|Regimental History||Regimental Bonnet Coatee Regimental Kilt Hose and Gaiters |
The basic construction is a "diced" or chequerboard pattern on the side of the tub in red, white, and dark green with a solid blue top. The diced band is generally woven from wool and is split at the back to allow it to fit different sized heads. A drawstring allows the wearer to pull the bonnet tight.
The center of the blue wool top is finished with a red pom-pom known as a tourie.
The decorations on the bonnet are;
This may seem like a lot of things sewn onto the wool of the diced band, but there is room for it and the result is magnificent.
Illustrations of feather bonnets and modern day feather bonnets worn by pipe bands may give a false impression of the shape required. In the ordinary 42RHRA bonnet there is no wire cage above the blue wool top upon which the feathers are stretched - this is a feature of some modern items.
Likewise there are no "foxtails" of feathers falling down the right side of the bonnet for the enlisted man. Yhese were not worn in the 1815 period by the 42nd. The shape of the feathers is a graceful curve into a loose bunch on top. The total number of feathers used is variable and depends entirely upon the state of the soldiers purse.
This is a standard British army pattern of the period that includes a short front, single breast, modest tails at the back, false turnbacks and pockets, and a standing collar. It is differentiated from the other regiments by the buttons, facings, and lace.
The body is made from dull or medium red wool with white wool false turnbacks and dark navy blue collar, cuffs, and epaulettes. A tufted wool roll sits at the corner of the shoulder to help retain pack straps.
The buttons are of a regimental pattern with a "42" and thistle worked into the design cast from white metal, there are nearly 30 for each coatee.
The regimental lace is 1/2 inch white with a 1/16 inch red stripe worked into its outer edge. The lace is set in "bastion" pattern up the front, on the cuffs, and over the false pockets. It also edges the collar and turnback. A decorative triangle is sewn at the waist in the rear.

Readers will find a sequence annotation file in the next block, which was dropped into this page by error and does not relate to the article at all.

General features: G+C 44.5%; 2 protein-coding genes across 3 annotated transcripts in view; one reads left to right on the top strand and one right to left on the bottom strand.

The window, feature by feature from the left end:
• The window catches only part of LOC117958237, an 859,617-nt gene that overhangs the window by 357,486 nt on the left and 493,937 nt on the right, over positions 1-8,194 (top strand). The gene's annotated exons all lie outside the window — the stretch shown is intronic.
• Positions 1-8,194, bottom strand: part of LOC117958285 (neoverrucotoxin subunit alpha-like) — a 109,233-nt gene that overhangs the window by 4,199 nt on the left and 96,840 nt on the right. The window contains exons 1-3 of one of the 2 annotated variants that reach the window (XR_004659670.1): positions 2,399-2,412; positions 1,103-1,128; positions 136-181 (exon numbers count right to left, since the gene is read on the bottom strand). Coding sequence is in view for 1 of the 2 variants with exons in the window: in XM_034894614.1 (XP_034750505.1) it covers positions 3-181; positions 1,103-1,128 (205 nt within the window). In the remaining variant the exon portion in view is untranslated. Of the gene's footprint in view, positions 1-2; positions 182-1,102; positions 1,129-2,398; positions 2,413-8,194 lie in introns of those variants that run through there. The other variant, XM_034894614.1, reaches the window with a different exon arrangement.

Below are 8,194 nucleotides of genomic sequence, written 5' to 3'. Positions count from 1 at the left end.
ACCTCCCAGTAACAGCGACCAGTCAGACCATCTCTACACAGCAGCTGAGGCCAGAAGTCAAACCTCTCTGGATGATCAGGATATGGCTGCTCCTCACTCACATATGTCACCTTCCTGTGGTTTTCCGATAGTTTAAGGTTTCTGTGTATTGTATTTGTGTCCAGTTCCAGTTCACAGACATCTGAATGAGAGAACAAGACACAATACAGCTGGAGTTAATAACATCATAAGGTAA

The pattern for the regimental kilt of the 42RHRA is known as the "Black Watch" tartan. More specifically, it is undifferenced government sett. That means it is a blue, black, and dark green pattern with no additional red, or white lines worked into it.
The kilt is worn high on the trunk so that the upper edge fits snugly under the ribcage. It is essentially in three parts - back, front, and front apron. The pleating characteristic of the kilt - the "military pleating" is on the back pannel. The correct length for the kilt is measured when the wearer is kneeling - it should be 1 1/2 inches above the knee.
The kilt is provided with three buckles to adjust fit on the waist and seat. Try to arrange for 3" adjustment.
The kilt is a very heavy grade of fine wool and should be carefully preserved against creasing and dirt. Do not fold it - roll it lengthwise or hang it vertically for storage.
The kilt is perhaps the single most costly item of clothing for the common soldier. Scottish shops and tailors in all the main capital cities can arrange for the making of the kilt, or you may be able to turn a serviceable one up at an army surplus store. One kilt should last a lifetime, provided you do not change shape.
The sporan is a flat goatskin wallet suspended from a leather belt that encircles the waist. Worn at the front, it functions as a money purse, car key holder, and groin protector.
The goatskin is white and quite shaggy, with the edges roughly trimmed but still left quite full. It is closed with a brown leather flap at the top that fastens with a brass stud.
As decoration, 6 "bells" or black horsehair tufts are suspended in the front of the sporan.